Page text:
Roses and Their Thorns

August 27, 2014 § 2 Comments

What does it mean to be special? What does it mean as a person? What does it mean as a show? Rewatching Kare Kano this week, these are the questions that stood out to me.

An empty street in Kare Kano

Actually, what made them stand out to me more than anything was the similarity of the anime to Neon Genesis Evangelion. The celebrated but controversial director Anno Hideaki directed both works, which really couldn’t appear more unrelated. If you aren’t aware, Evangelion is a psychological deconstruction of the shounen genre, the mecha subgenre, and the hero’s journey that often describes both. Kareshi Kanojo no Jijou, sometimes known in America as His and Her Circumstances, is a somewhat traditional shoujo romance, at least on its surface. However, these two disparate shows share common motifs and themes, each using them in ways that support their respective strengths.

For instance, there is the isolation, brought about in its various forms. Both Evangelion and Kare Kano envision the urban landscape as a cage, even a procession of cages, through which the characters are trapped in their immature and fragile emotional states. In Evangelion, the spectacle of Neo Tokyo-3 is reason enough to show the maze of telephone poles, alleyways, and streetlights that conspires to keep Shinji from going where he wants to go and seeing whom he wants to see, if even he could. It is a place of twists and turns where characters are perpetually lost, the fact of which is reinforced by the Brigadoon-like disappearance and reappearance of the city center into and out of the GeoFront when an Angel attacks. Shinji doesn’t call it “a lonely city” in the second episode for nothing.

Neo Tokyo-3 from Neon Genesis Evangelion

Kare Kano uses a similar set of symbols. Miyazawa Yukino and Soichiro Arima walk home through streets hemmed in by nets of power lines, their way often blocked by a phalanx of traffic lights hauntingly switching in unison. The loneliness only possible in a big city is at work here, just as in Evangelion, but there is also the impression of a vast forest that can be crossed by only a few paths, the walkers of which will inevitably encounter each other at some point. There is an impermanence as well as an inevitability to the solitude of Yukino and Arima, even though it is achieved through the same means as Shinji’s insuperable alienation. Cities drive people together as well as drive them apart.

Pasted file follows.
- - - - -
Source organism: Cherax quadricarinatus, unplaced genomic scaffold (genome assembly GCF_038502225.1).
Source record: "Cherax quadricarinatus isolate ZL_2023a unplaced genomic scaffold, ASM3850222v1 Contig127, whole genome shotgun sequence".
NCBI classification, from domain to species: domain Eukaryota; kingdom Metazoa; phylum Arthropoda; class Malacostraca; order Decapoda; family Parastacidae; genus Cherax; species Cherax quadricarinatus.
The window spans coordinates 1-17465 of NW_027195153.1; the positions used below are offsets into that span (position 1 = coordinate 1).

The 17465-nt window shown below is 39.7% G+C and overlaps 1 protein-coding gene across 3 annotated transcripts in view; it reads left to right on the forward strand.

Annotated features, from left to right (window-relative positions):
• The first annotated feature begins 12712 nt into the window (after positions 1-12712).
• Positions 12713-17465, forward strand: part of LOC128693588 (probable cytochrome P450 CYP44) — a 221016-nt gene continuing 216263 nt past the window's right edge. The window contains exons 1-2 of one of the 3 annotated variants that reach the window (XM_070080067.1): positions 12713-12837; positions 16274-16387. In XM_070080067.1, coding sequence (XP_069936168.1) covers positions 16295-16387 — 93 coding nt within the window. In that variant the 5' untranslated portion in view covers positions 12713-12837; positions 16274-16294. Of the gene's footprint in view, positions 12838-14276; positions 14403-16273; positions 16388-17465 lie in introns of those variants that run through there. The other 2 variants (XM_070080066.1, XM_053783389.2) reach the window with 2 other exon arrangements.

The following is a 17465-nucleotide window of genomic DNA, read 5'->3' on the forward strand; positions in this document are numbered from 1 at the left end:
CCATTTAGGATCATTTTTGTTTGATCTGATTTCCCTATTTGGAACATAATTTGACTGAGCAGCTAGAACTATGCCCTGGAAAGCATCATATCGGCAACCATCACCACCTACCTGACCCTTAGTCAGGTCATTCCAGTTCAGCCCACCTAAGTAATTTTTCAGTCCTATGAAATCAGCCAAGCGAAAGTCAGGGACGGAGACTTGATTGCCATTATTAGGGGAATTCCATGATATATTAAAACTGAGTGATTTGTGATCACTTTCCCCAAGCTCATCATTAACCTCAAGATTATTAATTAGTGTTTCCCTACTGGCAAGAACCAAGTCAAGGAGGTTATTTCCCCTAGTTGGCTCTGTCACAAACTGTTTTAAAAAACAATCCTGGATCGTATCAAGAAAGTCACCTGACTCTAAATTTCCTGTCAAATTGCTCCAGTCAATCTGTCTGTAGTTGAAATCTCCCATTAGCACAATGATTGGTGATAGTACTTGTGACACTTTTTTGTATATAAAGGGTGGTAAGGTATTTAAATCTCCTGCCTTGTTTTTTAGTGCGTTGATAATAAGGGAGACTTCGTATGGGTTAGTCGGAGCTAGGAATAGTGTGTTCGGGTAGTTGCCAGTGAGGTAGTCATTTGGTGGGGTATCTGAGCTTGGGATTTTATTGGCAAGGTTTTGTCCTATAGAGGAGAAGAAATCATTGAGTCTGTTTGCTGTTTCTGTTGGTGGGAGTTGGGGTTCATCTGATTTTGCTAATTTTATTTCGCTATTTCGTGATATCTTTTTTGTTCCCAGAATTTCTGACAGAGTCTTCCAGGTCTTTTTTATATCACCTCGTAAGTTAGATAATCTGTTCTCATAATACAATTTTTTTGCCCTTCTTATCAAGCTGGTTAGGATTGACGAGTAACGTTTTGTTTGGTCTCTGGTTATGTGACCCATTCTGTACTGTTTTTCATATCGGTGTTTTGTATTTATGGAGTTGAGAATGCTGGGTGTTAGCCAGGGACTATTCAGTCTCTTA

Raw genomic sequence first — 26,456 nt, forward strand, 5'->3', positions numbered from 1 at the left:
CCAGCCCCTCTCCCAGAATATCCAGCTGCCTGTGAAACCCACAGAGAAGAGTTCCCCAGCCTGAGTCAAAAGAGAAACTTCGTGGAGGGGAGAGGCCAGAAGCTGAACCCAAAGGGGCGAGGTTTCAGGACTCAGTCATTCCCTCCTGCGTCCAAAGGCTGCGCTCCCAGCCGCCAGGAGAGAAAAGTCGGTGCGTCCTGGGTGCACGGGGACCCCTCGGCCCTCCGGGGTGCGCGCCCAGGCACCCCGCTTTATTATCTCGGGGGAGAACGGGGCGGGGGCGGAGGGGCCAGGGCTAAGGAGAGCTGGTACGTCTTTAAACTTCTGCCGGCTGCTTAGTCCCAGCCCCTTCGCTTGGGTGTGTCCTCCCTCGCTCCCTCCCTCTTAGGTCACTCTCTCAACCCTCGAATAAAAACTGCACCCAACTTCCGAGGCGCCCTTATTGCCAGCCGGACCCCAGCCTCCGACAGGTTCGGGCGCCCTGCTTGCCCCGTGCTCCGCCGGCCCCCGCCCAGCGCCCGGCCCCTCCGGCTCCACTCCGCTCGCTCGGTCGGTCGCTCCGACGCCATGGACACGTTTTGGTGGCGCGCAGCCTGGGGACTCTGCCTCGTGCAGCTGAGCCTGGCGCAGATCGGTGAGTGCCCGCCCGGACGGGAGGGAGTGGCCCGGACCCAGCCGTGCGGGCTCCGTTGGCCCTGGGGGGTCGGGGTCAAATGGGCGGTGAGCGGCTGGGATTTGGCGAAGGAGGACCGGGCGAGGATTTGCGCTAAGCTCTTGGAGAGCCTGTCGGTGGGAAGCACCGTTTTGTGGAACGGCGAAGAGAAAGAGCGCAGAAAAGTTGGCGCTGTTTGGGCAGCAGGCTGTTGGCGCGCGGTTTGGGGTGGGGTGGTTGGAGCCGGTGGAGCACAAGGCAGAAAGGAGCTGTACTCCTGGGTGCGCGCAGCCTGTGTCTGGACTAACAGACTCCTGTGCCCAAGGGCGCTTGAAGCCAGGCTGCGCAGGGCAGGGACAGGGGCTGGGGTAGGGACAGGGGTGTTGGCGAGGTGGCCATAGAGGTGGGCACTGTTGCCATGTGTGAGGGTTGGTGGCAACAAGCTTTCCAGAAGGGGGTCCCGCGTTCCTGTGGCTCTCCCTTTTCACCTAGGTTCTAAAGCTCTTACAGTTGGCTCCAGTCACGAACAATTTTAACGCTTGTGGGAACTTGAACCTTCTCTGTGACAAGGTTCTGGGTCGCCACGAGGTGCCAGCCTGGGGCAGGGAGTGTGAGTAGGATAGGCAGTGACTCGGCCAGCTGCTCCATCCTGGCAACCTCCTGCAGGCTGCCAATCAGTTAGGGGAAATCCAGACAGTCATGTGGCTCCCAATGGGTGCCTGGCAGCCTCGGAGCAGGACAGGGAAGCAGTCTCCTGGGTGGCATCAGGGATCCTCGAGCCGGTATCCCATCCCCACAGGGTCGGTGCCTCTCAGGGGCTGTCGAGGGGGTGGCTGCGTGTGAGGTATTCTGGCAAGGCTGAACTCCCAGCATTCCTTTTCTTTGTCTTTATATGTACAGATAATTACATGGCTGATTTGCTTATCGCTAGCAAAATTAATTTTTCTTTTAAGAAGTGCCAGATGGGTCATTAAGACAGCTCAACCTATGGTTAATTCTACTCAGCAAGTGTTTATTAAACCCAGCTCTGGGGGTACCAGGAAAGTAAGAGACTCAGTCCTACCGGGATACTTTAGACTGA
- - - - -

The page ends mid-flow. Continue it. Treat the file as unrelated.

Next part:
At this point, you’re thinking what so many people to whom I’ve recommended Kare Kano are thinking. Is it just Evangelion, but with young love instead of giant robots? Well,  yes and no. In its own way, Kare Kano is strongly reminiscent of Evangelion, but not only Evangelion. In fact, even within the context of Evangelion itself, Kare Kano is most reminiscent of the infamous two episodes that closed out Evangelion, but reassessed and expanded out into a more holistic and thoughtful show.

Yukino assaults a cardboard Arima in Kare Kano

The reason I think of Kare Kano that way is mostly how Anno seeks to deconstruct what I called a traditional shoujo romance a few paragraphs ago. Seldom here does he break down the genre and narrative of his subject, like he did in Evangelion, but what he does do is try to break down the medium of anime itself. The integrity of the anime is constantly being transgressed in Kare Kano. From the first episode, Yukino literally rips through the very animation cels to interject her own (often incongruously but self-consciously crass) commentary on the events of the anime.